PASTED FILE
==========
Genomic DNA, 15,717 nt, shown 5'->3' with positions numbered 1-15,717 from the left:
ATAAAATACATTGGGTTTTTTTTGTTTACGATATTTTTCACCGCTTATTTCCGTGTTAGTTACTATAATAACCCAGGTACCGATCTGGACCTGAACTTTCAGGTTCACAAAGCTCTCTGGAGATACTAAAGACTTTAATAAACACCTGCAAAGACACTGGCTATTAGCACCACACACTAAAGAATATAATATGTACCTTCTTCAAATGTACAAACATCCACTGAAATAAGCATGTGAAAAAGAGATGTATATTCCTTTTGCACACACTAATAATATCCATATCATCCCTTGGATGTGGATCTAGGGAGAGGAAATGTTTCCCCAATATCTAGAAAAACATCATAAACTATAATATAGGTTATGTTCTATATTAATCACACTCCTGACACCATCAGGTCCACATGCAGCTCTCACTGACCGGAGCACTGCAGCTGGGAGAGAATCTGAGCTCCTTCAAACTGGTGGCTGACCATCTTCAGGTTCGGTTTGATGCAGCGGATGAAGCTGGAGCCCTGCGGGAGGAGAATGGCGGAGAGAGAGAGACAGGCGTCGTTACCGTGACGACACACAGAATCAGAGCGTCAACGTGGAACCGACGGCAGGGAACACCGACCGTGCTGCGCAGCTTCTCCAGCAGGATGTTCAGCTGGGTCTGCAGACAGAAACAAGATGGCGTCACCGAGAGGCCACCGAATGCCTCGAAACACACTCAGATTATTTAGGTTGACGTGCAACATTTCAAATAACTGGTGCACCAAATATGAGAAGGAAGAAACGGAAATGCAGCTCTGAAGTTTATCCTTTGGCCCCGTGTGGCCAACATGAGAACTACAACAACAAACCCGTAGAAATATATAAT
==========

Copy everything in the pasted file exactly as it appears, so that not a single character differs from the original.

Genomic DNA, 15,717 nt, shown 5'->3' with positions numbered 1-15,717 from the left:
ATAAAATACATTGGGTTTTTTTTGTTTACGATATTTTTCACCGCTTATTTCCGTGTTAGTTACTATAATAACCCAGGTACCGATCTGGACCTGAACTTTCAGGTTCACAAAGCTCTCTGGAGATACTAAAGACTTTAATAAACACCTGCAAAGACACTGGCTATTAGCACCACACACTAAAGAATATAATATGTACCTTCTTCAAATGTACAAACATCCACTGAAATAAGCATGTGAAAAAGAGATGTATATTCCTTTTGCACACACTAATAATATCCATATCATCCCTTGGATGTGGATCTAGGGAGAGGAAATGTTTCCCCAATATCTAGAAAAACATCATAAACTATAATATAGGTTATGTTCTATATTAATCACACTCCTGACACCATCAGGTCCACATGCAGCTCTCACTGACCGGAGCACTGCAGCTGGGAGAGAATCTGAGCTCCTTCAAACTGGTGGCTGACCATCTTCAGGTTCGGTTTGATGCAGCGGATGAAGCTGGAGCCCTGCGGGAGGAGAATGGCGGAGAGAGAGAGACAGGCGTCGTTACCGTGACGACACACAGAATCAGAGCGTCAACGTGGAACCGACGGCAGGGAACACCGACCGTGCTGCGCAGCTTCTCCAGCAGGATGTTCAGCTGGGTCTGCAGACAGAAACAAGATGGCGTCACCGAGAGGCCACCGAATGCCTCGAAACACACTCAGATTATTTAGGTTGACGTGCAACATTTCAAATAACTGGTGCACCAAATATGAGAAGGAAGAAACGGAAATGCAGCTCTGAAGTTTATCCTTTGGCCCCGTGTGGCCAACATGAGAACTACAACAACAAACCCGTAGAAATATATAAT